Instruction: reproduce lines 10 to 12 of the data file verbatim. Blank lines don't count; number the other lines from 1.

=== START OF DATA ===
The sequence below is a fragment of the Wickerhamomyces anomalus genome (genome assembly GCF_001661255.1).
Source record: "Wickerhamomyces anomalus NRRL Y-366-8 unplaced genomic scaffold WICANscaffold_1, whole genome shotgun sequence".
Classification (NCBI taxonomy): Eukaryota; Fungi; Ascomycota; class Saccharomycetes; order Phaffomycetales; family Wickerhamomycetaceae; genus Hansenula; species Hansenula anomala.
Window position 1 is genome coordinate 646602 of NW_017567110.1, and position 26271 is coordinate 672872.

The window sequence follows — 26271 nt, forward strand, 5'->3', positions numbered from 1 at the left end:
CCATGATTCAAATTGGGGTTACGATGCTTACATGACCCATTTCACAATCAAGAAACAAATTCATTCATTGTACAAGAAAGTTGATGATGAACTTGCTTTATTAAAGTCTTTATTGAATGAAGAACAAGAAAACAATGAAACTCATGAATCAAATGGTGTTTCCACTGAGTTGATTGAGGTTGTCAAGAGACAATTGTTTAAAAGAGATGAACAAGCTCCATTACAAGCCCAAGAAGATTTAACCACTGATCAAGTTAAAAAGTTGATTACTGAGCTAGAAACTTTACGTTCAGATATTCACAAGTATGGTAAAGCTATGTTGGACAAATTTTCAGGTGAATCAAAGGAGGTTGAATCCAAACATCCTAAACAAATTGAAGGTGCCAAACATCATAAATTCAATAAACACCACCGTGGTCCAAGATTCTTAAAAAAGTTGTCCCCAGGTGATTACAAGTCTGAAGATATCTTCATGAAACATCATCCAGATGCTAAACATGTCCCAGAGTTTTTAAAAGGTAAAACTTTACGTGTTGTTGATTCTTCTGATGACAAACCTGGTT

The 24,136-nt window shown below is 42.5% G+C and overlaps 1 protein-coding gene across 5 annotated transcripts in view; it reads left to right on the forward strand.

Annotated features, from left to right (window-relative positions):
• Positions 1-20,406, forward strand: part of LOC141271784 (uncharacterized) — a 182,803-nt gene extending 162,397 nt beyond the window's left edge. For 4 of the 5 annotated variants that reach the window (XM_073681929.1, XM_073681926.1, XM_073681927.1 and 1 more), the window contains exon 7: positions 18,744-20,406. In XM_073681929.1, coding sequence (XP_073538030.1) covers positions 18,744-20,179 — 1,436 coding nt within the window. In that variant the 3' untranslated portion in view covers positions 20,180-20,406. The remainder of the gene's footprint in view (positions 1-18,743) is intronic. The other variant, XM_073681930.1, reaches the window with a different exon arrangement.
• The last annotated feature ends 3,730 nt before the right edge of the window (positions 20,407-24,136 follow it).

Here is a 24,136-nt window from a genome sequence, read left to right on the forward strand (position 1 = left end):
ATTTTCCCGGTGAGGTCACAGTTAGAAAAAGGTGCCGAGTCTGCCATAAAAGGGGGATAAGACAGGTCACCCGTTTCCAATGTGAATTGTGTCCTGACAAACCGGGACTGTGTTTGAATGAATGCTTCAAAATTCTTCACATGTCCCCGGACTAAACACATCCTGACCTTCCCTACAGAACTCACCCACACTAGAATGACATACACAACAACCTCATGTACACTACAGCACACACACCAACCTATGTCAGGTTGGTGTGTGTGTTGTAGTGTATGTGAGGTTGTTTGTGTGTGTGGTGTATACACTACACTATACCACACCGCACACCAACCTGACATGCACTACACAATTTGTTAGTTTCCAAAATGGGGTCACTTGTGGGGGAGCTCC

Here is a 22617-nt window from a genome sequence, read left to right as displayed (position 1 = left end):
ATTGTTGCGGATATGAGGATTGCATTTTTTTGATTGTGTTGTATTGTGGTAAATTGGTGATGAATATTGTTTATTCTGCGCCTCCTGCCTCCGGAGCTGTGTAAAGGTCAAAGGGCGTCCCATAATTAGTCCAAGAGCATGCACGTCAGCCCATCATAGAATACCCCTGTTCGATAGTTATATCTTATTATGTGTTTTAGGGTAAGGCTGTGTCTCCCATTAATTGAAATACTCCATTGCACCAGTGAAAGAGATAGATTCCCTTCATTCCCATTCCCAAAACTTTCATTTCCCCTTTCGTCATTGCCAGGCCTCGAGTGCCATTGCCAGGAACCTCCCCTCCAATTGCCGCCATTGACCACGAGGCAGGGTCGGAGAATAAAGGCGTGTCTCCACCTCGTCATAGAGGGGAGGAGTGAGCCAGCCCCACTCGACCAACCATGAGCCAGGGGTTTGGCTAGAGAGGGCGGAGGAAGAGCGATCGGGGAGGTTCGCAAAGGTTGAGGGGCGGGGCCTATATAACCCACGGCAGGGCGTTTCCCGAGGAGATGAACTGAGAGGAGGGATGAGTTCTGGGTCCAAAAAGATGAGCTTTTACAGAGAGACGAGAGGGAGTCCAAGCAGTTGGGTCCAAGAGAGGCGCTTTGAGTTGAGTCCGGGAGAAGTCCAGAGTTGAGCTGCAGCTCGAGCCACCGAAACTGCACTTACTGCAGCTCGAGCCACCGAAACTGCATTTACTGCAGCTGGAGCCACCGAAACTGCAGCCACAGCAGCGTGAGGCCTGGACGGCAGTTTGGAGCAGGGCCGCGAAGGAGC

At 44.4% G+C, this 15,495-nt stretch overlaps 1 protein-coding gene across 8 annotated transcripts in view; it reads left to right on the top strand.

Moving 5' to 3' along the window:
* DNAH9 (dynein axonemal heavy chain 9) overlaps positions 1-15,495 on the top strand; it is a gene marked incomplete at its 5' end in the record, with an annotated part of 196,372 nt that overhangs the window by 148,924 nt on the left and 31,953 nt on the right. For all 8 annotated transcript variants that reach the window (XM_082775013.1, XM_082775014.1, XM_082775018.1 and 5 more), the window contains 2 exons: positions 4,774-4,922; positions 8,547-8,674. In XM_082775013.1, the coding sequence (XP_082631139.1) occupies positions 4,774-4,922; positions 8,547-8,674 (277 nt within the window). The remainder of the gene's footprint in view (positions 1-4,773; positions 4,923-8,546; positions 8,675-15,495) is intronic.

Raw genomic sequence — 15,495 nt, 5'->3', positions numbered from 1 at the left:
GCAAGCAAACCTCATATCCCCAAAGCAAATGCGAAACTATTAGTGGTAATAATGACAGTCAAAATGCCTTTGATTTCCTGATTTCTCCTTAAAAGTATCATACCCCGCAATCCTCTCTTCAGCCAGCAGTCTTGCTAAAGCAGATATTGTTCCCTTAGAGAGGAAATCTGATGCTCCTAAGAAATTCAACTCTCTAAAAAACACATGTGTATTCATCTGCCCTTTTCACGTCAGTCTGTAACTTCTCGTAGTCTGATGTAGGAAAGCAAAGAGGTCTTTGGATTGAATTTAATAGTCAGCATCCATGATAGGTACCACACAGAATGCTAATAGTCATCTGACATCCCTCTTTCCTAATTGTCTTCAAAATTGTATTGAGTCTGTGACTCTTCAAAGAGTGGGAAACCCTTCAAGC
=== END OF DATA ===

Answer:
• The last annotated feature ends 3,730 nt before the right edge of the window (positions 20,407-24,136 follow it).

Here is a 24,136-nt window from a genome sequence, read left to right on the forward strand (position 1 = left end):
ATTTTCCCGGTGAGGTCACAGTTAGAAAAAGGTGCCGAGTCTGCCATAAAAGGGGGATAAGACAGGTCACCCGTTTCCAATGTGAATTGTGTCCTGACAAACCGGGACTGTGTTTGAATGAATGCTTCAAAATTCTTCACATGTCCCCGGACTAAACACATCCTGACCTTCCCTACAGAACTCACCCACACTAGAATGACATACACAACAACCTCATGTACACTACAGCACACACACCAACCTATGTCAGGTTGGTGTGTGTGTTGTAGTGTATGTGAGGTTGTTTGTGTGTGTGGTGTATACACTACACTATACCACACCGCACACCAACCTGACATGCACTACACAATTTGTTAGTTTCCAAAATGGGGTCACTTGTGGGGGAGCTCC